Soil Moisture Sensor Tutorial for Arduino and ESP8266

Soil Moisture Sensor Tutorial for Arduino and ESP8266

In this tutorial we want to measure if the soil is wet or dry with a soil moisture sensor.

First we describe the basics how the measurement is done.

In the second part of this tutorial I show you how you can expand the lifetime of the soil moisture sensor because due to oxidization, the sensor will be damaged.

Soil Moisture Sensor

The last part of this tutorial show a practical example with an Arduino Uno and ESP8266 NodeMCU microcontroller. In this example I measured the soil moisture of an orchid plant over 2 weeks.

How the sensor measures the soil moisture?

The soil moisture sensor consists of 2 probes with are put in the soil. Depending on the current direction one probe will function as the cathode and the other one as anode. Generally which probe is the anode or cathode is irrelevant for the functionality of the sensor, because the sensor only measures the resistance and is therefore independent of the direction of the current flow.

The electrical circuit is closed over the soil which functions as resistance for the current flow. This resistance is measured and depends on the amount of water in the soil because water is a natural conductor for electricity. The lower the measured resistance, the higher is the amount of water in the soil.

The following picture and table show the wiring between the soil moisture sensor and an Arduino Uno. The wiring for a NodeMCU is provided in the MQTT example at the end of this article.

Arduino Moisture Sensor

Moisture Sensor

Arduino microcontroller

ESP8266 microcontroller

VCC (3.3V…5V)

  

Ground

GND

GND

Digital Output

Digital I/O pin (D3)

Digital I/O pin (D3)

Analog Output

Analog I/O pin (A0)

Analog I/O pin (A0)

The operation voltage of the sensor is between 3.3V and 5V and therefore suitable for Arduino and ESP8266 microcontrollers. The sensor itself is connected to a sensor module which consists of the outputs mentioned in the table above and the following components:

  • Power LED to indicate that the module is working
  • Digital Output active LED indicating that the threshold defined by the level potentiometer is exceeded.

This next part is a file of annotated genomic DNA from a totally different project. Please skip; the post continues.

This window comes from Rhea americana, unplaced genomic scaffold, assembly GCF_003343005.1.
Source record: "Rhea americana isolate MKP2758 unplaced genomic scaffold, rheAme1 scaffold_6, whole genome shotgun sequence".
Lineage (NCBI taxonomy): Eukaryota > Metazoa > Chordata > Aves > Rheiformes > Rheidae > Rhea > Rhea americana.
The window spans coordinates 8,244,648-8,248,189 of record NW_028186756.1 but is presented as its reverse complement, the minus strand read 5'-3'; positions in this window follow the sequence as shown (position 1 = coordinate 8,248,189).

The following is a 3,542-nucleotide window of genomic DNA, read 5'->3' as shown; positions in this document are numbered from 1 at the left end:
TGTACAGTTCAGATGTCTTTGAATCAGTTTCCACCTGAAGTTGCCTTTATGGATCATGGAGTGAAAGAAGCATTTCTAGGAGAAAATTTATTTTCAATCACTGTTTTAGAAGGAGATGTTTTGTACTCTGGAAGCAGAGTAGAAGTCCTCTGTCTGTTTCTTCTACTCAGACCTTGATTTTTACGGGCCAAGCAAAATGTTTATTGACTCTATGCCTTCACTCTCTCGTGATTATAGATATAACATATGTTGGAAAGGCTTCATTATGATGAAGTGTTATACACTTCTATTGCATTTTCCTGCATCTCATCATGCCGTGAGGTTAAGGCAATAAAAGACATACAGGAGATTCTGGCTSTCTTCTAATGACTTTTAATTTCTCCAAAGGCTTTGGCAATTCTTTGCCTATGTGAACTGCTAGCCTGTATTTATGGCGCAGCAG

• Digital Output level potentiometer to define the threshold when the digital output switches from 0 to 1 and the digital output LED is activated.

Depending on your use case you can connect the digital or analog output to your microcontroller. I always use the analog output to get sensor values between 0 and 255. This gives me more information and if I only want a digital signal, I always can convert the analog signal to a digital signal inside the program sketch of the microcontroller.

 

Expand the Lifetime of Soil Moisture Sensors

The current flow through the anode which have contact with water is a perfect environment for electrolysis which damages the sensor and makes the sensor inaccurate. How strong the electrolysis will be depends on three different factors:

  1. the quality of your sensor,
  2. the amount of water in the soil,
  3. how often and how much current is passed through electrodes

If the electrolysis taken place, the sensor is damaged and the sensor values can not be used to measure the moisture in the soil. But there is a simple solution because you can reduce the current by connecting the sensor to 3.3V and not 5V. Moreover you can measure the resistance from the soil only every hour to extend the lifespan of the soil moisture sensor.

To ensure that the current flow through the sensor is zero when you do not want to measure the sensor value, you have different options depending on the microcontroller you use

ESP8266 based Microcontroller

If you are using an ESP8266 based microcontroller you can use the deep-sleep function and waken up the sensor when you want to read the sensor value. If you do not know how to set the ESP8266 in the deep-sleep mode, I wrote a tutorial in this article. The main drawback in this solution is that the maximum sleep time is 71 minutes.

The following picture shows you the fritzing sketch for the NodeMCU using deep-sleep.

NodeMCU Moisture Sensor

The following script reads the analog value of the soil moisture sensor on pin A0 and prints the value to the serial monitor. After the value is displayed the NodeMCU will sleep for 1 minute and waken up again. Therefore the whole script has to be inside the setup function.

#define SensorPin A0 

void setup() { 
  Serial.begin(9600);
  float sensorValue = analogRead(SensorPin);
  Serial.println(sensorValue);

  ESP.deepSleep(1*60e6); // Deep Sleep for 1 minute
}

void loop() {
} 

Arduino based Microcontroller